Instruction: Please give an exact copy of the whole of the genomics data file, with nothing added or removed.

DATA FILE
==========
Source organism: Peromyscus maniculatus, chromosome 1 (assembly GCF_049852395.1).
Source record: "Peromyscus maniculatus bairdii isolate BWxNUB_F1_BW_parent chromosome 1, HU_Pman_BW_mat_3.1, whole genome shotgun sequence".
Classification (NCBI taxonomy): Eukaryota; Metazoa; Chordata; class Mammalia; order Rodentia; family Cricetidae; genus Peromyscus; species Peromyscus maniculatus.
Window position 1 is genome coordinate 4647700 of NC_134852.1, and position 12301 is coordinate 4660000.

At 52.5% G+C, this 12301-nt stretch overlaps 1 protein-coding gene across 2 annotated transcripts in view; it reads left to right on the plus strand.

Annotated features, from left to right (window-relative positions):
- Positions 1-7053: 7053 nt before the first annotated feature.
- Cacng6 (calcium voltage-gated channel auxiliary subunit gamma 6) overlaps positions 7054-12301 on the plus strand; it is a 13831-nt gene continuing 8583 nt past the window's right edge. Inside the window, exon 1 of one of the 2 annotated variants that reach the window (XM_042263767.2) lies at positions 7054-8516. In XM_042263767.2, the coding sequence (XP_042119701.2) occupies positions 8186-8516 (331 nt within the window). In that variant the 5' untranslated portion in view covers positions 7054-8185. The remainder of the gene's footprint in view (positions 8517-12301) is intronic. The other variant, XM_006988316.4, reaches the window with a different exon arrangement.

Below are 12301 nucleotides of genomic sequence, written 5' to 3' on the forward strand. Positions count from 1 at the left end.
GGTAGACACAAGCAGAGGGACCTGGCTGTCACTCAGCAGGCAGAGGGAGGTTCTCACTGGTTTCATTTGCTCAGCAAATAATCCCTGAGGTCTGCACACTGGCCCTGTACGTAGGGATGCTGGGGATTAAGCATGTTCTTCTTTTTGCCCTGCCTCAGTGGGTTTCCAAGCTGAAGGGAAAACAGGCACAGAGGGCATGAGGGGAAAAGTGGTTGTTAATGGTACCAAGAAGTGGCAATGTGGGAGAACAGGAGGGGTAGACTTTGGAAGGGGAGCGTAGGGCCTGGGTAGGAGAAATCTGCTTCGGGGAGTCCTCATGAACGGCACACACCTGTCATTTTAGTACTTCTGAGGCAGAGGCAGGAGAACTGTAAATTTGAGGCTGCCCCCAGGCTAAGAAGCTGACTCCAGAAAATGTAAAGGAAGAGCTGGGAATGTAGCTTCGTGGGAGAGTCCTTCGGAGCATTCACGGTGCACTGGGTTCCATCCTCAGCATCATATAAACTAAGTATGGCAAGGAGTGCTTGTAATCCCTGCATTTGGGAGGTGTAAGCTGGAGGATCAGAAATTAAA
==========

Source organism: Peromyscus maniculatus, chromosome 1 (assembly GCF_049852395.1).
Source record: "Peromyscus maniculatus bairdii isolate BWxNUB_F1_BW_parent chromosome 1, HU_Pman_BW_mat_3.1, whole genome shotgun sequence".
Classification (NCBI taxonomy): Eukaryota; Metazoa; Chordata; class Mammalia; order Rodentia; family Cricetidae; genus Peromyscus; species Peromyscus maniculatus.
Window position 1 is genome coordinate 4647700 of NC_134852.1, and position 12301 is coordinate 4660000.

At 52.5% G+C, this 12301-nt stretch overlaps 1 protein-coding gene across 2 annotated transcripts in view; it reads left to right on the plus strand.

Annotated features, from left to right (window-relative positions):
- Positions 1-7053: 7053 nt before the first annotated feature.
- Cacng6 (calcium voltage-gated channel auxiliary subunit gamma 6) overlaps positions 7054-12301 on the plus strand; it is a 13831-nt gene continuing 8583 nt past the window's right edge. Inside the window, exon 1 of one of the 2 annotated variants that reach the window (XM_042263767.2) lies at positions 7054-8516. In XM_042263767.2, the coding sequence (XP_042119701.2) occupies positions 8186-8516 (331 nt within the window). In that variant the 5' untranslated portion in view covers positions 7054-8185. The remainder of the gene's footprint in view (positions 8517-12301) is intronic. The other variant, XM_006988316.4, reaches the window with a different exon arrangement.

Below are 12301 nucleotides of genomic sequence, written 5' to 3' on the forward strand. Positions count from 1 at the left end.
GGTAGACACAAGCAGAGGGACCTGGCTGTCACTCAGCAGGCAGAGGGAGGTTCTCACTGGTTTCATTTGCTCAGCAAATAATCCCTGAGGTCTGCACACTGGCCCTGTACGTAGGGATGCTGGGGATTAAGCATGTTCTTCTTTTTGCCCTGCCTCAGTGGGTTTCCAAGCTGAAGGGAAAACAGGCACAGAGGGCATGAGGGGAAAAGTGGTTGTTAATGGTACCAAGAAGTGGCAATGTGGGAGAACAGGAGGGGTAGACTTTGGAAGGGGAGCGTAGGGCCTGGGTAGGAGAAATCTGCTTCGGGGAGTCCTCATGAACGGCACACACCTGTCATTTTAGTACTTCTGAGGCAGAGGCAGGAGAACTGTAAATTTGAGGCTGCCCCCAGGCTAAGAAGCTGACTCCAGAAAATGTAAAGGAAGAGCTGGGAATGTAGCTTCGTGGGAGAGTCCTTCGGAGCATTCACGGTGCACTGGGTTCCATCCTCAGCATCATATAAACTAAGTATGGCAAGGAGTGCTTGTAATCCCTGCATTTGGGAGGTGTAAGCTGGAGGATCAGAAATTAAA